Veterinary and Biomedical Sciences, Department of


First Advisor

Clayton L. Kelling

Date of this Version



Alkheraif, A.A., Topliff, C.L., Reddy, J., Massilamany, C., Donis, R.O., Meyers, G., Eskridge, K.M., Kelling, C.L., 2017. Type 2 BVDV N(pro) suppresses IFN-1 pathway signaling in bovine cells and augments BRSV replication. Virology 507:123-34.


A DISSERTATION Presented to the Faculty of The Graduate College at the University of Nebraska In Partial Fulfillment of Requirements For the Degree of Doctor of Philosophy, Major: Integrative Biomedical Sciences, Under the Supervision of Professor Clayton L. Kelling. Lincoln, Nebraska : July, 2018

Copyright (c) 2018 Abdulrahman Abdulaziz A. Alkheraif


Bovine viral diarrhea virus (BVDV) and bovine respiratory syncytial virus (BRSV) infections contribute to the bovine respiratory disease complex (BRDC), which is a multi-factorial disorder involving co-infections of viruses and bacteria including mycoplasma. BRDC causes great economic losses to the United States feedlot industry. BVDV infection induces immunosuppression in infected animals. BVDV Npro binds and degrades the transcription factor interferon regulatory factor-3 (IRF-3) and effectively blocks type I interferon (type I IFN) expression in host cells. BRSV nonstructural proteins, NS1 and NS2, block activation of IRF-3. In calves, concurrent infection with BVDV and BRSV resulted in more severe clinical signs of disease and extensive lung lesions than infection with either virus alone. The objective of this study was to extend the understanding of the role of the Npro of noncytopathic BVDV-2 (pestivirus B) on type I IFN pathway signaling in bovine turbinate (BT) cells during single and co-infection with BRSV.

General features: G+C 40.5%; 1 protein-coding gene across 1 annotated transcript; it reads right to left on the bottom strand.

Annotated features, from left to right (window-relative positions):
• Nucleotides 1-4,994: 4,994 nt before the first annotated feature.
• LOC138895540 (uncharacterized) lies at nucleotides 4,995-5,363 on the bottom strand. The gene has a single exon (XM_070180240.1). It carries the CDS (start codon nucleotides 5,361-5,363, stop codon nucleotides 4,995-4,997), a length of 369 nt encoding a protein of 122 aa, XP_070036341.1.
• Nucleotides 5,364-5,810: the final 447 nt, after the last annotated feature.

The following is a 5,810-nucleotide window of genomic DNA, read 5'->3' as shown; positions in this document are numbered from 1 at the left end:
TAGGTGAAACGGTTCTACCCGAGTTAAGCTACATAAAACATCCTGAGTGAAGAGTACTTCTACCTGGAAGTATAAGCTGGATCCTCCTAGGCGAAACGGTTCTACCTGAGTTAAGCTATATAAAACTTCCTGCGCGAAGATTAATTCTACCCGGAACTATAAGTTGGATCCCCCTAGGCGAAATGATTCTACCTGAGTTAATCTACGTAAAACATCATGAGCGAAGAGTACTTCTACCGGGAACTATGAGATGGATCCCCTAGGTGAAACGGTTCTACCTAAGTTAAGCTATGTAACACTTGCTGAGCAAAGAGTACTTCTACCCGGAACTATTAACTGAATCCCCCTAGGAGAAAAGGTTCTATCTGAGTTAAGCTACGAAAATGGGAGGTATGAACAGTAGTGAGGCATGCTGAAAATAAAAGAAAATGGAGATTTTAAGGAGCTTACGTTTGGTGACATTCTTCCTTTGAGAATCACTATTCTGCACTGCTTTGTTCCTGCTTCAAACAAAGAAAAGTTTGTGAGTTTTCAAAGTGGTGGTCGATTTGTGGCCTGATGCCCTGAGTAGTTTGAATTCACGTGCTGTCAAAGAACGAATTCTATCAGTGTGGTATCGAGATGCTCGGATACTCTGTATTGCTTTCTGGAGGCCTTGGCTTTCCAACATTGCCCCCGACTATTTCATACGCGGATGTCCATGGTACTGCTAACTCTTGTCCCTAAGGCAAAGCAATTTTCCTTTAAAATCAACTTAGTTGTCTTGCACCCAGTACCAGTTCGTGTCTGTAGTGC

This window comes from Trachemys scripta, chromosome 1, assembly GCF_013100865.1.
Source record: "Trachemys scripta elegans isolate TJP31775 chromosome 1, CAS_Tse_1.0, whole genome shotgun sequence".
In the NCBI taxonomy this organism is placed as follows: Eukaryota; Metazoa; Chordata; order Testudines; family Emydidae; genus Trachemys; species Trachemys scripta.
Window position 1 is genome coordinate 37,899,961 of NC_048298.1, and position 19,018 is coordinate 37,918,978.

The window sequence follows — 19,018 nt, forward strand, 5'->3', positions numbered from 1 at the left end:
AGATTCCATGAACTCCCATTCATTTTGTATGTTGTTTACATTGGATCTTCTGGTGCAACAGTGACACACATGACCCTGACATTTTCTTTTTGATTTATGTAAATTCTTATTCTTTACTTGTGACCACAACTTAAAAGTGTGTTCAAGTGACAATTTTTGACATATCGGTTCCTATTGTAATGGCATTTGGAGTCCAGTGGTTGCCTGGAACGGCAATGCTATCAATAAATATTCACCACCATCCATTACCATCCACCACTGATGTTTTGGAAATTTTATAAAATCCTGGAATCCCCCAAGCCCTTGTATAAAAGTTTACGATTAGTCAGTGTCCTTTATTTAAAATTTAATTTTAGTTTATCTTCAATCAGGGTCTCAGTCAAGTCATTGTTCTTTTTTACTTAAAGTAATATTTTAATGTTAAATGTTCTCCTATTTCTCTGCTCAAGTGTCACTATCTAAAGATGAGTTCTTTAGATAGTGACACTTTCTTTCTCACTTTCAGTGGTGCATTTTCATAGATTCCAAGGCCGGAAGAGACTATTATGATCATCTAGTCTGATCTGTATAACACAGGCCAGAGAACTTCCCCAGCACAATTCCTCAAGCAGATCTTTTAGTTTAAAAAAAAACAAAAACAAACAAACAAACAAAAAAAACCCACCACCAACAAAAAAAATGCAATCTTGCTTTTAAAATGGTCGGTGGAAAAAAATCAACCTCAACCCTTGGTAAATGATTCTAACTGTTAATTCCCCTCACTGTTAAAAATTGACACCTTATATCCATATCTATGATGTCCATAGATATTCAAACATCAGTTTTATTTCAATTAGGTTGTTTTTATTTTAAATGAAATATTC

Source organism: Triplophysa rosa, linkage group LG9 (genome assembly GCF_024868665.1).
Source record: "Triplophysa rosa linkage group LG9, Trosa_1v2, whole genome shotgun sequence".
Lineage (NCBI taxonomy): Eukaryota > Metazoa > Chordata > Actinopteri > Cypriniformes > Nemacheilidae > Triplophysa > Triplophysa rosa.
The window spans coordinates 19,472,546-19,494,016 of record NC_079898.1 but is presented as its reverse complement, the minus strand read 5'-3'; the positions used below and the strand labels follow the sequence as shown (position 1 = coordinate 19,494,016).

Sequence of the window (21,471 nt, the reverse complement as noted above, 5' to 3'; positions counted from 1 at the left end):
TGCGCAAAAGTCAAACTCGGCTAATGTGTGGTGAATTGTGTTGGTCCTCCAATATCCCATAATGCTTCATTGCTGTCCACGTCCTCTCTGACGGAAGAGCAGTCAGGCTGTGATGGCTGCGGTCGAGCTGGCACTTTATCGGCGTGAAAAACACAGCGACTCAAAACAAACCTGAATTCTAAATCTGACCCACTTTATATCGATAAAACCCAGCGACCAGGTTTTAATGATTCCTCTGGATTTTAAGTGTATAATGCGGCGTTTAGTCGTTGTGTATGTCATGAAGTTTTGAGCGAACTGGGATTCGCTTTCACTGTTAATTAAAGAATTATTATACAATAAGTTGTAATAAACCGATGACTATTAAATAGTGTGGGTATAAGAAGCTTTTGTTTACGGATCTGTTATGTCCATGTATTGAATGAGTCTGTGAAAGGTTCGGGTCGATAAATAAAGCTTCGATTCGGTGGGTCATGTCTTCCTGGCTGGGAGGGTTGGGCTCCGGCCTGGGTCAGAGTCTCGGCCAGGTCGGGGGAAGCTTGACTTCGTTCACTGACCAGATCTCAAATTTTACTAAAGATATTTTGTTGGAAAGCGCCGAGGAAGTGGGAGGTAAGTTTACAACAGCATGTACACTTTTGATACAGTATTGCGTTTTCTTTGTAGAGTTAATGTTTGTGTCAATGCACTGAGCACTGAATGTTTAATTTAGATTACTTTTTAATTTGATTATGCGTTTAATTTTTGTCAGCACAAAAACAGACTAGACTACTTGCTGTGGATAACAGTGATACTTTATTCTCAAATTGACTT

Based on real-time quantitative-reverse transcription-polymerase chain reaction, the BVDV-2 mutant with dysfunctional Npro (BVDV2-E) significantly up-regulated protein kinase R (PKR), TANK-Binding Kinase 1, IRF-3, IRF-7, and interferon-β (IFN-β) mRNAs compared to BVDV-2 wild-type (BVDV2-wt) and BRSV in single and co-infected BT cells. BRSV-infected cells expressed significantly up-regulated PKR, IRF-3, IRF-7, and IFN-β mRNAs, whereas BVDV2-wt, but not BVDV2-E, abolished this up-regulation in co-infection. No significant differences were observed in mitochondrial antiviral signaling, Nuclear Factor-κB (NF-κB), and NIMA-Interacting 1 mRNAs. A dual-luciferase reporter assay showed that BVDV2-wt significantly increased NF-κB activity compared to BVDV2-E, while BVDV2-E significantly increased IFN-β activity compared to BVDV2-wt. BT cells infected with BVDV2-E produced more IRF-3 protein compared to cells infected with BRSV or BVDV2-wt. The BRSV titer and RNA levels significantly increased in cells co-infected with BRSV/BVDV2-wt compared to cells co-infected with BRSV/BVDV2-E or infected with BRSV alone. BVDV2-E single and co-infected cells synthesized type I IFN significantly higher than BVDV2-wt single and co-infected BT cells. These findings are useful in defining the role of the intact BVDV-2 Npro on type I IFN pathway signaling and support the understanding of the mechanism underlying the synergistic action of BVDV2-wt and BRSV inhibition of type I IFN. The inhibition of BRSV-induced signals by BVDV augments BRSV infection.

Advisor: Clayton L. Kelling, Ph.D.